Not to hold Social Darwinism blameless, but it is my belief that 'Deserving' (aka 'Entitlement') is the most insidious idea in the western lexicon because it used to both justify & challenge current circumstance.

If Cream can be said to 'float to the top', then many conclude that what is 'on top' must be Cream, so the Fortunate Individual who is handsome, rich, envied, powerful or overcompensated concludes that his good fortune (as well as the individual Ill-Fortune of the poor, sick & ugly) is deserved, appropriate & therefore representative of Natural & Divine Order.

Unfortunately, this is a false conclusion (a logical fallacy, really) which conflates the random Good Fortunate of 'being 'on top' (or the random Ill Fortune of low rank) with the ACT of rising to the top (or the ACT of settling to the bottom) due to Intrinsic Worth & Divine Justice.

I would therefore argue that we cannot blame 'Social Darwinism' for current unequal social circumstance & income inequality, but rather it is civilisation itself that is to blame for CHEATING Social Darwinism in an all-to-human attempt to pass on unearned & undeserved advantage to our offspring & social circles.

Yes, indeed. The Western 'We' live in the 'bestest' & most fortunate circumstance that humanity has ever known, one that we inherited from our father's fathers rather than earned, and 'deserving's got nothing to do with it'.

Too bad, too sad, that Cheaters Never Prosper.


Best

David Brin said...

Wayne Borean thanks and you are welcome here. But seriously, the Tea Party raging against oligarchs is fine by the oligarchs, so long as when push comes to shove they can be talked into crying: “but lib’ruls are worse!” It is a clever technique. And yes, Trunp shows that the narrative may have escaped the oligarchs’ control! But still it is “but lib’ruls are worse!”

It is still poor white males fighting for the slaveowners.

Oh BTW I will be in Toronto in June for Ideacity.

BTW… US schools do not teach facts they teach skill at argument.

Anonymous… we all know that “anonymous” anti-Clinton rhetoric comes from Koch-owned PAC social media boiler rooms. “I prefer Bernie and will fight for his programs” is a sincere thing. But when you see a hate-on-hillary demand the poster’s True Name. He’ll vanish.

Locum is just raving now. It is apparently cyclical.

Paul SB said...

I wonder if there is a correlation with the weather. If we knew where he lived (somewhere on the Great Plains, I'm guessing, but that's a pretty big swath of territory) we might be able to guess at a diagnosis. Seasonal Affect Disorder? Serotonin Syndrome? Then again, it could be age related - but more likely it's meme-related.

Paul SB said...

Larry,

"And on yet another tangent, I don't have a problem with a healthy, profitable organization paying rock-star compensation."

Agreed. It is one of the most egregious lines of bovine excrement coming from the right wing that people who have issues with wealth disparity are motivated by nothing more than petty jealousy, and are therefore easily dismissed (and their real concerns ignored). Dr. Brin pointed to one of the real issues in the post - that once in power, corporate execs who get paid "rock star" wages (or NBA wages) then use their power to fix the business to increase their own power and wealth. And like those short-sighted parasites who don't know well enough to not kill their hosts, they bankrupt their businesses, and those bankruptcies have ripple effects through the economy that pretty much screw us all. This isn't much different from the House of Lords passing the Corn Laws back in Adam Smith's day, except it isn't the government that is causing the problem (though it often participates, or fails to circumvent), it is the snowball effect of big business. We need to attend not only to the historical context of old ideas we throw around, but also how our century is different from the centuries these ideas originated in.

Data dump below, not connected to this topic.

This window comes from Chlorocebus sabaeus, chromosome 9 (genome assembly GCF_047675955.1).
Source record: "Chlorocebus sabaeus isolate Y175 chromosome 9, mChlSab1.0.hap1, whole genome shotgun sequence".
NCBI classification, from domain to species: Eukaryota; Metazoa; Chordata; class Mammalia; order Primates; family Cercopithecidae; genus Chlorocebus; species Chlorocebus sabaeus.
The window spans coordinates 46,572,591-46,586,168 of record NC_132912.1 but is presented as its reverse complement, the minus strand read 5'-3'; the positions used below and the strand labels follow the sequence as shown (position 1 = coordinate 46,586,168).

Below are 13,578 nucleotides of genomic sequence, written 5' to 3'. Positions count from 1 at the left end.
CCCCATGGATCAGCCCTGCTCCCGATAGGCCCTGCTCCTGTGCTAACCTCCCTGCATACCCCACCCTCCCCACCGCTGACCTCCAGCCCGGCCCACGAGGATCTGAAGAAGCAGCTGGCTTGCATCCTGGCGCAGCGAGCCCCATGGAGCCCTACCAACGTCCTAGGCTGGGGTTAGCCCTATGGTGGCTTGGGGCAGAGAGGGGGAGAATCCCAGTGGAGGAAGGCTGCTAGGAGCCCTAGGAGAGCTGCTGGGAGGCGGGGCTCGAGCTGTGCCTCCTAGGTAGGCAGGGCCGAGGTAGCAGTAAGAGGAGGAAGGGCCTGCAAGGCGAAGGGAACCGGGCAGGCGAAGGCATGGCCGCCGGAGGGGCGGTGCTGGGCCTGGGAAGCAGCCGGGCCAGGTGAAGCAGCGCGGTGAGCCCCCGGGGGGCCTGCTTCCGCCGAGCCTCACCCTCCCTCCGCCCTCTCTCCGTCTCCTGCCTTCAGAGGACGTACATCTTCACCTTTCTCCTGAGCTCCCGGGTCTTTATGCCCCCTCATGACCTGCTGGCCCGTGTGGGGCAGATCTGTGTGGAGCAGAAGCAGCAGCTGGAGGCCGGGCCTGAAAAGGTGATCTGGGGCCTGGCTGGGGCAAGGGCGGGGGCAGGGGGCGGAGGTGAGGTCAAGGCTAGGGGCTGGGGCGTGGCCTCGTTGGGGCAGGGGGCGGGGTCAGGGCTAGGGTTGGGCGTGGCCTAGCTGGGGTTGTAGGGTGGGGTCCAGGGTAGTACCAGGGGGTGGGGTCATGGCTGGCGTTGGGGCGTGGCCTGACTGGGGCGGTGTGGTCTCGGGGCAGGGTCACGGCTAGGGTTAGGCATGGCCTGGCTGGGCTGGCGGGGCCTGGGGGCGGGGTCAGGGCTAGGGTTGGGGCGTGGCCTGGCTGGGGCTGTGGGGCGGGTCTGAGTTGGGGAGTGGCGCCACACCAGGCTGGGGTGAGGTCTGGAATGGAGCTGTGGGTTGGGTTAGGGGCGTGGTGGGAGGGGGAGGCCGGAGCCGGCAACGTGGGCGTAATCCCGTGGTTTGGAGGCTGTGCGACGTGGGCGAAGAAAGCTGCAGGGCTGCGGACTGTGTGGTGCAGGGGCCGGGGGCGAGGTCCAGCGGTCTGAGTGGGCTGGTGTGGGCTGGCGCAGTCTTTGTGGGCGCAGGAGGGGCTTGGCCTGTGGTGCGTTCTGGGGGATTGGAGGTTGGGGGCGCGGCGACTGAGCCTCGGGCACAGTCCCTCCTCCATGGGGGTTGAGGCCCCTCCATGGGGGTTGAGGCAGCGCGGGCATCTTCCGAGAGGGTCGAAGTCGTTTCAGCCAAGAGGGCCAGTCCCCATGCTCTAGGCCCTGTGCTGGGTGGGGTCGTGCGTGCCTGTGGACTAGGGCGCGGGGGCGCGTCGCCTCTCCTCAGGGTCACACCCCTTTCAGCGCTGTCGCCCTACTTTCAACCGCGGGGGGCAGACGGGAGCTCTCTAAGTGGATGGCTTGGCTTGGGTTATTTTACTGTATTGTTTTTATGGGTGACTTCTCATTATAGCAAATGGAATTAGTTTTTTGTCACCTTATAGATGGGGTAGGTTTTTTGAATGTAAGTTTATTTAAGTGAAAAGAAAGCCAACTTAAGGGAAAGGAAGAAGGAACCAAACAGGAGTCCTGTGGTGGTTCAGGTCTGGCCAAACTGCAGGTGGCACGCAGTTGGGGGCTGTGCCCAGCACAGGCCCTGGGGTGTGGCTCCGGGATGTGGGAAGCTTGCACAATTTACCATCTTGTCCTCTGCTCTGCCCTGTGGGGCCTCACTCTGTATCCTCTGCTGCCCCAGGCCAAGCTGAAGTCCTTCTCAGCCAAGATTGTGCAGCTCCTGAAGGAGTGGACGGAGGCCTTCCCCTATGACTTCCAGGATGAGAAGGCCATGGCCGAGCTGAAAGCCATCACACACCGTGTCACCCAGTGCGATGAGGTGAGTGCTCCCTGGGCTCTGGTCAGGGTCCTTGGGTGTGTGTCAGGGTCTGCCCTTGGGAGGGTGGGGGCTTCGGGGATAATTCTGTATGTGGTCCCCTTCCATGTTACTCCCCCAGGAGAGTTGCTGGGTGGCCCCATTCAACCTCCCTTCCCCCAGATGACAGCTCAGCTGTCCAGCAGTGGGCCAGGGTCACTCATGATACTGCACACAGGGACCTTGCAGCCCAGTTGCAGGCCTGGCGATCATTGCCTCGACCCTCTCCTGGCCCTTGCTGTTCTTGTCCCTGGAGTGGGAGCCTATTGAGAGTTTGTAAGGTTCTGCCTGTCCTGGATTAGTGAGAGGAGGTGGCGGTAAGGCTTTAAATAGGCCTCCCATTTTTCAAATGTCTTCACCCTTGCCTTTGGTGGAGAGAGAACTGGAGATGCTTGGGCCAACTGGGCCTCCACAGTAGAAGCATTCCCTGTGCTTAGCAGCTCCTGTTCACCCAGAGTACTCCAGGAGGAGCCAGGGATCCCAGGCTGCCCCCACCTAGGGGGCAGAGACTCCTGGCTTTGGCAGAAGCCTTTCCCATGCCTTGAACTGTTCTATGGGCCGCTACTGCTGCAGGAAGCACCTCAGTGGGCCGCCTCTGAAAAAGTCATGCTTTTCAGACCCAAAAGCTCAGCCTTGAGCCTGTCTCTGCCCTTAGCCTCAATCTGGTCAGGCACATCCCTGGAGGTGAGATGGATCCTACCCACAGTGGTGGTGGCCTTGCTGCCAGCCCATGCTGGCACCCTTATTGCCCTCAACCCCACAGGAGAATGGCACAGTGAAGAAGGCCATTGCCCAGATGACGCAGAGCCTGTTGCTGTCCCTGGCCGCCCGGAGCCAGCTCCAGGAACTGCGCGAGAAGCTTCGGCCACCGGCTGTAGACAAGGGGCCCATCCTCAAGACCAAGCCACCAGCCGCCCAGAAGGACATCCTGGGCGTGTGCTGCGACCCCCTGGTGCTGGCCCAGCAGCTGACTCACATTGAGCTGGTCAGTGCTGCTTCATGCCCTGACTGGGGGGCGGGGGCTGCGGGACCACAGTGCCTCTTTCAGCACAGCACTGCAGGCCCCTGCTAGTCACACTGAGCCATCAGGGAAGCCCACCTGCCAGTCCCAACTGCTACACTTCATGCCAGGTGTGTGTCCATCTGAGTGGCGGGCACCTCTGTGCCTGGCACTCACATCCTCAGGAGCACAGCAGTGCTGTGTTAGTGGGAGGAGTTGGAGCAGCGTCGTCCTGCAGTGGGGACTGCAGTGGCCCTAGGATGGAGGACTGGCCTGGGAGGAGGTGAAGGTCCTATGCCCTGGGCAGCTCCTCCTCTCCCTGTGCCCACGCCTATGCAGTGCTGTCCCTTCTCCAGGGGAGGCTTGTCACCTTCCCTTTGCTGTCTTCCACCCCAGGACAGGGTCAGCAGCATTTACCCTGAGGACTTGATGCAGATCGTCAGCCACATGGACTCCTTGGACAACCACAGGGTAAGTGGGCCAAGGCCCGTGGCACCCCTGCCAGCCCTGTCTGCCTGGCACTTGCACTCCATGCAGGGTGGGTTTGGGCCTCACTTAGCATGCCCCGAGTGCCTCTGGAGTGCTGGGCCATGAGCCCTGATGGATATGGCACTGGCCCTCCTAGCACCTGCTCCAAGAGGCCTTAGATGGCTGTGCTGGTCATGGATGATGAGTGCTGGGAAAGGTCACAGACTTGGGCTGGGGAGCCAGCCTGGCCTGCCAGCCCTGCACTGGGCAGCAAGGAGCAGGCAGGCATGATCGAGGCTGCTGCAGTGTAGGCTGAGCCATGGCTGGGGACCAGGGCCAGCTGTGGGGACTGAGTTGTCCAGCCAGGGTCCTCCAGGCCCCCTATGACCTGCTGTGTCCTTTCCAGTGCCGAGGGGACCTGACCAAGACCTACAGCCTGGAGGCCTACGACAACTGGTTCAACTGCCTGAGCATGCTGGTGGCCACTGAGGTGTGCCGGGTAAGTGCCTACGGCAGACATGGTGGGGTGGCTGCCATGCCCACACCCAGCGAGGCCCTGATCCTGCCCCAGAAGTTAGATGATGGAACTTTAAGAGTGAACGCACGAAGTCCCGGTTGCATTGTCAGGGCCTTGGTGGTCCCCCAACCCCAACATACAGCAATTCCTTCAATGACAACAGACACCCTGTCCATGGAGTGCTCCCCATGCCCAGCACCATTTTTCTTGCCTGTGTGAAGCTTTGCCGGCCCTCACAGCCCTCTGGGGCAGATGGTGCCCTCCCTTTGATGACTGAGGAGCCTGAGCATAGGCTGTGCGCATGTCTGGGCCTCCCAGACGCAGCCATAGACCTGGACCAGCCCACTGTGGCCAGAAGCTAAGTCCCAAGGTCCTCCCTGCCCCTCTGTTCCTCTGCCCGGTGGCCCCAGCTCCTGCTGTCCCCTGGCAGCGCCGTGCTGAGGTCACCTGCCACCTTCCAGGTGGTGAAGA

Wayne Borean said...


Paul SB,

I know a lot of folks all over the world (many from working sales, where I was responsible for cold calling Fortune 500 companies). I've not run into anything like the 'patriotic' attitude that the average American has anywhere else.

I am however a proponent of Canadian Exceptionalism, and have advocated Canada annexing the United States for years. For some reason whenever I bring it up people act like I'm crazy, but I'm slowly conditioning them to the idea...

Larry Hart,

The 'Right Wing' in every nation except the United States, and now the U.K. is most often against state interference in citizens lives, believing that freedom is super important. It doesn't favour the rich, and corporations like in the USA.

The Left Wing in every nation except the United States, and the U.K. since the days of Tony Blair, has been for enhanced social supports, whereas the American Left Wing also favours the rich, and corporations.

This means that effectively you have a one party state, with governance passed between the two wings. This is what the Tea Party and Occupy have started to realize.

Yes, I got lucky, and read The Practice Effect just before the con, loved it, and had a wonderful time listening to David talk science, engineering, and politics! A heady, and fantastic mix.

Locumranch,

Social Darwinism is what the United States has now. Effectively the weak are dying of treatable diseases, and the strong stay healthy. That's why the United States has seen a drop in life expectancy for white males, while other age groups have seen a rise, however small. It is also why the U.S. has the worst infant mortality rate of the Industrialized nations. Places like Cuba have better health care, and spend a tenth or less per person on it. In Canada we spend about a third going by memory and have far better outcomes across the board.

Then ther's things like the need for lots of experienced trauma surgeons and nurses for the armed forces. Loosening gun control has achieved that. Note that I can't prove a positive correlation, but it is suggestive.